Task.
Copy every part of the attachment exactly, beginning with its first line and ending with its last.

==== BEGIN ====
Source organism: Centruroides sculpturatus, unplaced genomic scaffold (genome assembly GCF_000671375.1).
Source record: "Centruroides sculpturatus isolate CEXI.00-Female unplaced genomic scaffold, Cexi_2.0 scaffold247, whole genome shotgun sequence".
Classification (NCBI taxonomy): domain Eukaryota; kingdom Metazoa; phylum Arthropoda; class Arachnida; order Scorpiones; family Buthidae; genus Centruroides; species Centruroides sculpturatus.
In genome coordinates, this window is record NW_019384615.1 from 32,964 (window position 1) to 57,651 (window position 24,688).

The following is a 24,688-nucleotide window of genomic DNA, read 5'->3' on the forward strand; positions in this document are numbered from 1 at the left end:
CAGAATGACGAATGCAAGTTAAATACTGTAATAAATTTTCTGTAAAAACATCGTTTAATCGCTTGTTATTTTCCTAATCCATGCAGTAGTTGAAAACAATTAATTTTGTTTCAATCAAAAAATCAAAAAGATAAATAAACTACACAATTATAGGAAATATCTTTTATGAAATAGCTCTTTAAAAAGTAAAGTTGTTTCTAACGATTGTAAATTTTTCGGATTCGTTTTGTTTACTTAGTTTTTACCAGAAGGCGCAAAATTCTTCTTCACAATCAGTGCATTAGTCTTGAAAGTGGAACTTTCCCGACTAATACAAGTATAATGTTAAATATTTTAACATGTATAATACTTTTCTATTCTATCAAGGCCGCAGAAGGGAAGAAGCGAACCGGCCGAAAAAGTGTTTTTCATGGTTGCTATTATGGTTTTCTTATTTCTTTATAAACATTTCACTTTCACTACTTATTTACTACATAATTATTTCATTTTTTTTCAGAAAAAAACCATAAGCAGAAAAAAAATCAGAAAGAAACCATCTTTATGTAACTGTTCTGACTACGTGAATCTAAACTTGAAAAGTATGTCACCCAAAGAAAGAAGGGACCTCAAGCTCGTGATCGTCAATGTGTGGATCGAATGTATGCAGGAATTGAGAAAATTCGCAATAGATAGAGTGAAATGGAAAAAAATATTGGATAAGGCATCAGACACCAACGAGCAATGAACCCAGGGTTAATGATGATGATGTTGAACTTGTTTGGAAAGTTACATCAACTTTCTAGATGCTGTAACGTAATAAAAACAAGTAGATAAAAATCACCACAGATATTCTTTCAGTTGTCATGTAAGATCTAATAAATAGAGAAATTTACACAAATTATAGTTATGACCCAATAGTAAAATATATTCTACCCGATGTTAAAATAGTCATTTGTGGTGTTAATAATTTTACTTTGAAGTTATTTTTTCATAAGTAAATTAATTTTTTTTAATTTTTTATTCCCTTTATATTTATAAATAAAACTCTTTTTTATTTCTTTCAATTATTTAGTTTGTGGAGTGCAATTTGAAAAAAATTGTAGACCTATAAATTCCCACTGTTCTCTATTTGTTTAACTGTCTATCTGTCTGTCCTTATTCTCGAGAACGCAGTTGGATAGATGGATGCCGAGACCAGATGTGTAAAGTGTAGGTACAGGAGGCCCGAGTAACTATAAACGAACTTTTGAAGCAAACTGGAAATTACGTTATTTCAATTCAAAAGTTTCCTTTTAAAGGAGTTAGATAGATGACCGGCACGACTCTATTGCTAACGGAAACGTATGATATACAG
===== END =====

Source organism: Centruroides sculpturatus, unplaced genomic scaffold (genome assembly GCF_000671375.1).
Source record: "Centruroides sculpturatus isolate CEXI.00-Female unplaced genomic scaffold, Cexi_2.0 scaffold247, whole genome shotgun sequence".
Classification (NCBI taxonomy): domain Eukaryota; kingdom Metazoa; phylum Arthropoda; class Arachnida; order Scorpiones; family Buthidae; genus Centruroides; species Centruroides sculpturatus.
In genome coordinates, this window is record NW_019384615.1 from 32,964 (window position 1) to 57,651 (window position 24,688).

The following is a 24,688-nucleotide window of genomic DNA, read 5'->3' on the forward strand; positions in this document are numbered from 1 at the left end:
CAGAATGACGAATGCAAGTTAAATACTGTAATAAATTTTCTGTAAAAACATCGTTTAATCGCTTGTTATTTTCCTAATCCATGCAGTAGTTGAAAACAATTAATTTTGTTTCAATCAAAAAATCAAAAAGATAAATAAACTACACAATTATAGGAAATATCTTTTATGAAATAGCTCTTTAAAAAGTAAAGTTGTTTCTAACGATTGTAAATTTTTCGGATTCGTTTTGTTTACTTAGTTTTTACCAGAAGGCGCAAAATTCTTCTTCACAATCAGTGCATTAGTCTTGAAAGTGGAACTTTCCCGACTAATACAAGTATAATGTTAAATATTTTAACATGTATAATACTTTTCTATTCTATCAAGGCCGCAGAAGGGAAGAAGCGAACCGGCCGAAAAAGTGTTTTTCATGGTTGCTATTATGGTTTTCTTATTTCTTTATAAACATTTCACTTTCACTACTTATTTACTACATAATTATTTCATTTTTTTTCAGAAAAAAACCATAAGCAGAAAAAAAATCAGAAAGAAACCATCTTTATGTAACTGTTCTGACTACGTGAATCTAAACTTGAAAAGTATGTCACCCAAAGAAAGAAGGGACCTCAAGCTCGTGATCGTCAATGTGTGGATCGAATGTATGCAGGAATTGAGAAAATTCGCAATAGATAGAGTGAAATGGAAAAAAATATTGGATAAGGCATCAGACACCAACGAGCAATGAACCCAGGGTTAATGATGATGATGTTGAACTTGTTTGGAAAGTTACATCAACTTTCTAGATGCTGTAACGTAATAAAAACAAGTAGATAAAAATCACCACAGATATTCTTTCAGTTGTCATGTAAGATCTAATAAATAGAGAAATTTACACAAATTATAGTTATGACCCAATAGTAAAATATATTCTACCCGATGTTAAAATAGTCATTTGTGGTGTTAATAATTTTACTTTGAAGTTATTTTTTCATAAGTAAATTAATTTTTTTTAATTTTTTATTCCCTTTATATTTATAAATAAAACTCTTTTTTATTTCTTTCAATTATTTAGTTTGTGGAGTGCAATTTGAAAAAAATTGTAGACCTATAAATTCCCACTGTTCTCTATTTGTTTAACTGTCTATCTGTCTGTCCTTATTCTCGAGAACGCAGTTGGATAGATGGATGCCGAGACCAGATGTGTAAAGTGTAGGTACAGGAGGCCCGAGTAACTATAAACGAACTTTTGAAGCAAACTGGAAATTACGTTATTTCAATTCAAAAGTTTCCTTTTAAAGGAGTTAGATAGATGACCGGCACGACTCTATTGCTAACGGAAACGTATGATATACAG